Climate change: Rapid warming of oceans could endanger marine life

Ocean Pixabay

A study conducted by researchers from China and the United States has found that oceans are warming rapidly than previously estimated and this trend could drastically affect marine life.

The study report published in journal Science revealed that oceans have experienced drastic changes in temperature since the 1950s, and have gotten a lot warmer since the 1960s. As per the researchers, oceans are heating up much faster than scientists speculated in the UN assessment of climate change released in 2014.

During the study, researchers used the data collected by a high-tech ocean observing system named Argo, which comprises an international network of robotic floats that regularly monitor the salinity and temperature of ocean water. Scientists made the conclusion of rising temperature after analyzing the Argo data with historic temperature information.

"The ocean is the memory of climate change, along with melted ice and 93 percent of the Earth's energy imbalance ends up in the ocean. Global warming is close to ocean warming, and 2018 will be the warmest year on record, followed by 2017, then 2015. Global warming is rearing its head," said Kevin Trenberth, a scientist at the US National Center for Atmospheric Research.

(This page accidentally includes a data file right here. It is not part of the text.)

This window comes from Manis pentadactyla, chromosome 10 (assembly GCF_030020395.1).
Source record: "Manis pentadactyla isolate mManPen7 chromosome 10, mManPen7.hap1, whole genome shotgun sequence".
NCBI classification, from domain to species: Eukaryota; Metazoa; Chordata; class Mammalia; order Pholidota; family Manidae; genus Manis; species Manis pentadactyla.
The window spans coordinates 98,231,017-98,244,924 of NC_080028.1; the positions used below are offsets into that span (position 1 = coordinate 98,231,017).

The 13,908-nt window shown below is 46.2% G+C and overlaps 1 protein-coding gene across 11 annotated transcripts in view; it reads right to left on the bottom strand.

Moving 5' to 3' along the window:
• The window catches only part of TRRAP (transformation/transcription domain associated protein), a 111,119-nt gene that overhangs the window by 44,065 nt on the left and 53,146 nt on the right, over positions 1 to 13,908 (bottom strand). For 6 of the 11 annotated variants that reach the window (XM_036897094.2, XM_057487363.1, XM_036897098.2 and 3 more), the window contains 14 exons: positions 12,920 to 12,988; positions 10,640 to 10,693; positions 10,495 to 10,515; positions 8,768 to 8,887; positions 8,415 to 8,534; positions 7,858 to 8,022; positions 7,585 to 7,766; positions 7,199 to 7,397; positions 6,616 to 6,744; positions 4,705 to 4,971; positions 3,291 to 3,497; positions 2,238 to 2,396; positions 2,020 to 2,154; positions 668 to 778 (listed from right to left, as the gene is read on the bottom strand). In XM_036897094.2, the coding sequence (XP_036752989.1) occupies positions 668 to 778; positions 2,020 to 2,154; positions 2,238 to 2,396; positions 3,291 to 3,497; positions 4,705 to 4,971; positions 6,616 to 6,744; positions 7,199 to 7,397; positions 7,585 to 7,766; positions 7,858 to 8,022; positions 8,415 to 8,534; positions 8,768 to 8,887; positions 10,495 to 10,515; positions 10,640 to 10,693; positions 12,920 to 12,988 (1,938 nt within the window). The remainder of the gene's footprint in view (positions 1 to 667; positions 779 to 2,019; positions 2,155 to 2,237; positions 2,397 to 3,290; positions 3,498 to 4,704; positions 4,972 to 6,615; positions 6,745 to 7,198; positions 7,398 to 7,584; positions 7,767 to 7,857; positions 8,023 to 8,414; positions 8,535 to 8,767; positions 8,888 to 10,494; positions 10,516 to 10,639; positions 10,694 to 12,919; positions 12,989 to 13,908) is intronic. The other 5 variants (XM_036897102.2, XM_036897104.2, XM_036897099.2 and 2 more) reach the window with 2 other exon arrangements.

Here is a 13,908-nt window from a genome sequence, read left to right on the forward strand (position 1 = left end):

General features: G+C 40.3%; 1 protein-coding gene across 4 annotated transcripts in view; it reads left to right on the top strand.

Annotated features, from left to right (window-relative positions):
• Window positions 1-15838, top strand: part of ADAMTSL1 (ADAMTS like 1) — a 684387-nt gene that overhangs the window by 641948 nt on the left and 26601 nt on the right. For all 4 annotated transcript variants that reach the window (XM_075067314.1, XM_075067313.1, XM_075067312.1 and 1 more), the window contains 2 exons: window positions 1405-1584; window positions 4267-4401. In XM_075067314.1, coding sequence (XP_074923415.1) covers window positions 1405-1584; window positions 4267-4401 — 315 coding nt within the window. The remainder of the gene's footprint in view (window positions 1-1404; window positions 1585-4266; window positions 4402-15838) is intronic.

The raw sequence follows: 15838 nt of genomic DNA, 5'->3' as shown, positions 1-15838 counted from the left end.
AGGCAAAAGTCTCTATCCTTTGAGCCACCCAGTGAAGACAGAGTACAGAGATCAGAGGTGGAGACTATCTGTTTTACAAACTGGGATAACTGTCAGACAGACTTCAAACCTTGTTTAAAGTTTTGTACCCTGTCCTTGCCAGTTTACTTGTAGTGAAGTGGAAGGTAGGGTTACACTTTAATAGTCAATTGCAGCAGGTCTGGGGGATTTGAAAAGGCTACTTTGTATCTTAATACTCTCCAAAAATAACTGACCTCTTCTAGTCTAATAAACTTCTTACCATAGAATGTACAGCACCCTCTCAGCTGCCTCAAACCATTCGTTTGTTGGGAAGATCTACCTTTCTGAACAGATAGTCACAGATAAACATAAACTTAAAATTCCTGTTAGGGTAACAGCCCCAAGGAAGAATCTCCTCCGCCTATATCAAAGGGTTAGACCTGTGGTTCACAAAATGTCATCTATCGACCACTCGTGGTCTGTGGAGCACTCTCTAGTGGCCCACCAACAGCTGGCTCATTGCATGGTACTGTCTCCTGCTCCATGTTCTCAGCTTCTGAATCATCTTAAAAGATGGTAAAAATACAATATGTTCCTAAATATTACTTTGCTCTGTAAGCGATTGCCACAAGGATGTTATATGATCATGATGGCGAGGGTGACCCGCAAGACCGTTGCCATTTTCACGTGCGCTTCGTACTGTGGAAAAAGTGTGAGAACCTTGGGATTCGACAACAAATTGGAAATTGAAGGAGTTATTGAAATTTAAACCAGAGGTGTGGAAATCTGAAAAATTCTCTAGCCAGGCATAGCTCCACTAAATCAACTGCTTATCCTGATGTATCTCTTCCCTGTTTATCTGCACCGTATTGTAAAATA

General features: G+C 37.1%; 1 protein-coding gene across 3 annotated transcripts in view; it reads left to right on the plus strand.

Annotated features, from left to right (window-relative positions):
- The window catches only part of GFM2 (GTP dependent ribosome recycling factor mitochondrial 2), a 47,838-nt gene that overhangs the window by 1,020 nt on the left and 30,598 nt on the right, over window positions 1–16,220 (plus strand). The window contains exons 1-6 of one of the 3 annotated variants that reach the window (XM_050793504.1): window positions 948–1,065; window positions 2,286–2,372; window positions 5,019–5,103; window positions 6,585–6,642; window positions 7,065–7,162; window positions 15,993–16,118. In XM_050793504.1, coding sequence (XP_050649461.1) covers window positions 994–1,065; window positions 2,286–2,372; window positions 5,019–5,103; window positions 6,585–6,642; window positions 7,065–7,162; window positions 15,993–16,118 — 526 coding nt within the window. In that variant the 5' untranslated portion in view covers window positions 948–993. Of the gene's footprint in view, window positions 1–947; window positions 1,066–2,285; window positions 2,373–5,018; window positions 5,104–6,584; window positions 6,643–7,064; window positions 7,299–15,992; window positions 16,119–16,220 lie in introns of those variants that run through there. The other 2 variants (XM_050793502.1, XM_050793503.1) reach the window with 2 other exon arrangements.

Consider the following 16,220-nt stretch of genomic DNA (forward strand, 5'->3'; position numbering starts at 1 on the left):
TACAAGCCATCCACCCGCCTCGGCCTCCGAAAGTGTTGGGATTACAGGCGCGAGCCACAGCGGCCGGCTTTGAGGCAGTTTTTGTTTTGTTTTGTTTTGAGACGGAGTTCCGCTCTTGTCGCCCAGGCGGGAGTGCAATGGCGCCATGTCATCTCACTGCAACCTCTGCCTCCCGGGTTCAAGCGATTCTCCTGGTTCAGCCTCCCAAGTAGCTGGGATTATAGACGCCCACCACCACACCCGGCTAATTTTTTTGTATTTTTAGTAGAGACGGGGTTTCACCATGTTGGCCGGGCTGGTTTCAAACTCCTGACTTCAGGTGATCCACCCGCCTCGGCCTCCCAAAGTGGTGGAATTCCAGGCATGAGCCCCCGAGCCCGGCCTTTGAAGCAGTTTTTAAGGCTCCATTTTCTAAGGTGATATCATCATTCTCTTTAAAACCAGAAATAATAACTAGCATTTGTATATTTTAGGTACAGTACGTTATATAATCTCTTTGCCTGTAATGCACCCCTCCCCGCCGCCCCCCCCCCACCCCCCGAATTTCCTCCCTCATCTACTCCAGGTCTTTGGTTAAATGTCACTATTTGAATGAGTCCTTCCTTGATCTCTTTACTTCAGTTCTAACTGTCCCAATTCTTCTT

It should be noted that increasing temperature in oceans will drastically affect the marine life, as it will reduce the oxygen in the waters. Warmer temperature will also damage coral reefs, which are actually nurseries for fish. Warm oceans will also increase the moisture in the atmosphere which will induce powerful storms like Hurricane Florence and Hurricane Harvey.

When the ocean becomes warmer, chances of global ice melting will be also increased drastically, and it may result in floods and other catastrophes in coastal areas.

Another study report from the European Union's Copernicus Climate Change Service had revealed that 2018 was the fourth warmest year, in terms of global surface temperatures, in records dating back to the 19th century.